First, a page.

A very talented colleague of mine - Ally Hood - hand drew every line of every shape inside PowerPoint using the built-in drawing tools. From there she animated certain foreground elements within some slides, while setting the transition (a cut) between slides to less than 1/5th of a second. At that speed still images start to blur together and give the illusion of movement - just like that stick figure you drew in the corner of your high school math book - it's Ok, we all did it
The result of about 40 hours work was 150 custom created slides that took us through all four seasons in just 30 seconds. If you haven't seen it yet, you really should check the show out!
While you might not have time to do your own hand-drawn animation, there are a number of great, easy ways to add motion to PowerPoint. Here's more info on a few of them:
When planning a holiday event, face down inner panic by splitting tasks into three parts: Collaborate, Publicize and Personalize. This Office Show shows you how our intrepid hosts use those concepts to throw a last-minute Office party, avoid a meltdown and actually relax. Watch and read the full post to find out how.
People do astonishing things with PowerPoint, but author Jennifer Egan has brought PowerPoint into a whole new level: literature. She's written a chapter of her latest novel, "A Visit From the Goon Squad," (Knopf) entirely in PowerPoint.
You read that correctly. What she's done is frankly amazing. SmartArt charts show the relationships of the characters. Graphs show their conflict and the passion that both binds and divides them. A rich, multilayered story unfolds.
When I spoke with her recently, I was so inspired by her passion for the program that I asked her to come up with 10 tips for storytelling in PowerPoint. You don't have to be a novelist: Her tips apply to anyone using PowerPoint to convey complicated ideas. Here's her list:
1. Read as many PowerPoint presentations as possible, ideally on an array of different topics. Copy and save individual slides that jump out as graphically interesting. Look at them outside the context of the presentations they came from and think about how and why they're successful at storytelling.
2. Write directly into PowerPoint, rather than sketching out ideas and trying to import them into PowerPoint later on.
3. Work in black and white initially; structure is what matters most, and color can be distracting early on.
4. Start by jotting down elements of a dramatic moment as bullet points on an individual slide. Add or subtract elements until you have a collection on one slide that feels organically connected.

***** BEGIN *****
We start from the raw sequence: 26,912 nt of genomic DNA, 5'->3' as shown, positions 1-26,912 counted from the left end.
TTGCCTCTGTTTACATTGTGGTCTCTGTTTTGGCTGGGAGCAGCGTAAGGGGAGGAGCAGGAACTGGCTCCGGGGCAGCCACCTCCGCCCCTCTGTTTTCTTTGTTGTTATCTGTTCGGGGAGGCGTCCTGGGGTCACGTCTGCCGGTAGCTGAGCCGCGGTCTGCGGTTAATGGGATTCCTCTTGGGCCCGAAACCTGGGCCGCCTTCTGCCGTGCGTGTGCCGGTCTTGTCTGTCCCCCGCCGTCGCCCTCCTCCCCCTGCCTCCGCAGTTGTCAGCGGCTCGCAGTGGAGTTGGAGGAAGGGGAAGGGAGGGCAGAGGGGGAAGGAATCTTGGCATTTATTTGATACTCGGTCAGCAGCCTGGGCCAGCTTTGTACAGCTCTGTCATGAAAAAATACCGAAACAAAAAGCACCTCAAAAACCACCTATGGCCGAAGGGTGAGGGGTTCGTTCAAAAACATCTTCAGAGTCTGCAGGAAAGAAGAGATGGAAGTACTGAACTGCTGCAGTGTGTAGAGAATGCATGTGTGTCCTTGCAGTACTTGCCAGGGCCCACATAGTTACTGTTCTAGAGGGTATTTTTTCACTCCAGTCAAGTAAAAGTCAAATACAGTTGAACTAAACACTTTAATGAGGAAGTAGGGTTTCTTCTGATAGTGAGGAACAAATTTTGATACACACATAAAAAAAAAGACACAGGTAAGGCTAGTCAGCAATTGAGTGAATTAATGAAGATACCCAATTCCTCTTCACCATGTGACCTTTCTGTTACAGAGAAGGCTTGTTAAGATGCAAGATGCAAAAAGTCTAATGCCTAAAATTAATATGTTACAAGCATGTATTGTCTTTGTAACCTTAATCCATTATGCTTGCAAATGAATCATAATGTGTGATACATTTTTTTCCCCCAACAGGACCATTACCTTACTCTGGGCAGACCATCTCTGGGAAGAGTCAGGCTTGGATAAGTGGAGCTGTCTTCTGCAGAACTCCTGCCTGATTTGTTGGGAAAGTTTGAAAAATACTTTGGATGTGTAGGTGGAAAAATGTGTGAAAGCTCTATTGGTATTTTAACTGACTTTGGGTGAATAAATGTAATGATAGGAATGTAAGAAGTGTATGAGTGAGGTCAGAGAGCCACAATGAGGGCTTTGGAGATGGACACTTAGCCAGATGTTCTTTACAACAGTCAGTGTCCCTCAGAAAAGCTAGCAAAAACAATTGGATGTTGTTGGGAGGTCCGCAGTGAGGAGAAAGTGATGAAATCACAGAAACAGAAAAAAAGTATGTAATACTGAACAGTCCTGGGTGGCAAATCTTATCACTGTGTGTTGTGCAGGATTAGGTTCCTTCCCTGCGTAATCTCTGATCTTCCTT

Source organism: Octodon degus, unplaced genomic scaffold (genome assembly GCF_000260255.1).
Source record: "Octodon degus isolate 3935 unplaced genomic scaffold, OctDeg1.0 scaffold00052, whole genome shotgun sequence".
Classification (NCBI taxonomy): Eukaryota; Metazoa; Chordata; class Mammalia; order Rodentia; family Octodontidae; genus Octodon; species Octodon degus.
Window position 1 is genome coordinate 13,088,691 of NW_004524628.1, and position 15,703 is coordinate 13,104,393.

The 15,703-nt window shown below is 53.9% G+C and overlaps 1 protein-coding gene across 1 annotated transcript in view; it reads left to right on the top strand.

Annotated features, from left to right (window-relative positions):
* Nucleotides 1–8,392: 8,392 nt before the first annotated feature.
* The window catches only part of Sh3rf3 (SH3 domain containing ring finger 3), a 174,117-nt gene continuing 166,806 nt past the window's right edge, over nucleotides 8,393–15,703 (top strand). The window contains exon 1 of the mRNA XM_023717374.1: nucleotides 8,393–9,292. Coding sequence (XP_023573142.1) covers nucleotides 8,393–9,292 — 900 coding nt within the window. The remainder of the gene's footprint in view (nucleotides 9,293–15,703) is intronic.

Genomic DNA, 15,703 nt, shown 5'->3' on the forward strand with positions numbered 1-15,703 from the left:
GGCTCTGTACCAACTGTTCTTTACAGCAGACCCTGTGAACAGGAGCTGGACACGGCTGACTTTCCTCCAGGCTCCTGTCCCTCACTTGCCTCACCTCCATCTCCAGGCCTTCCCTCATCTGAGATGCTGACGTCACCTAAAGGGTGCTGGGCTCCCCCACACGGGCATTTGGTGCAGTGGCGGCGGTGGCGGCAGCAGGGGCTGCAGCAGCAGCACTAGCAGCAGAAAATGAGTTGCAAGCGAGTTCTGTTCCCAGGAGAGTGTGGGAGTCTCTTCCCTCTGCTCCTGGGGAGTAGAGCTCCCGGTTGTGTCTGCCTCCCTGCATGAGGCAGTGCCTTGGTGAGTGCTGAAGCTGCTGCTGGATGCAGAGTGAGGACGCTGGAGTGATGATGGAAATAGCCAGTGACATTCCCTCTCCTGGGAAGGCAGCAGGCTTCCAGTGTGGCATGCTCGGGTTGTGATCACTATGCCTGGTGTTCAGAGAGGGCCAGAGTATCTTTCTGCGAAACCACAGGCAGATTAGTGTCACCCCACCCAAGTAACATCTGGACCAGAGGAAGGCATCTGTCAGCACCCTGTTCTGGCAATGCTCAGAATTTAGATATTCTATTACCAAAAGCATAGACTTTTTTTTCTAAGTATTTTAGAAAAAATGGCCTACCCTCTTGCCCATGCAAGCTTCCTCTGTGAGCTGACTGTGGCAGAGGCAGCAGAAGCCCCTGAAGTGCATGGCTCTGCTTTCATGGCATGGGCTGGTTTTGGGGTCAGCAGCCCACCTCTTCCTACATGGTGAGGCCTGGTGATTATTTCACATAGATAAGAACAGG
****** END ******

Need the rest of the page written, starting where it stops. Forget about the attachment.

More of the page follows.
5. Study this collection of bullet points and ask yourself HOW they're connected. What relationship do they describe -- a cycle? A chain of events? A hierarchy? Think also about which elements are primary. Are there two main ideas and three smaller ideas that are subsets of those main ideas?
Working with data in Excel 2010 can be a beautiful thing, but getting your data into Excel can be a huge chore. PowerPivot, a free add-in from Microsoft, makes it easy to pull in data from multiple sources and merge it all into one workbook. It's like supercharging your spreadsheets with live data.
In this excerpt from The Office Show, Oliver Chiu demonstrates some of PowerPivot's incredible features:
So what is Office 365 and how can it help your small business? This Office Show answers those questions with a special two-part episode, wherein our heroines Laura and Tina start a business from scratch with Office 365. Like many of you, they're strapped for resources and face some nasty competition. Office 365 is their key to surviving and thriving. And stay tuned, we'll post Part II soon. For key links to more info, check out the full post.
In this video, Office.com writer Ron Owens unveils his favorite new features in Word 2010 and some tips for making the most of them. Learn how to customize your workspace, simplify your printing experience, co-author documents, and use the Navigation Pane and paste preview. For more Office 2010 videos, check out The Office Blog on Channel 9.
Some folks look at Outlook as another source of info overload, but here's the thing: Outlook 2010 and the Outlook Social Connector are the most powerful tools you have for mastering all your information streams. Check out the video to see how, and learn more on the full post...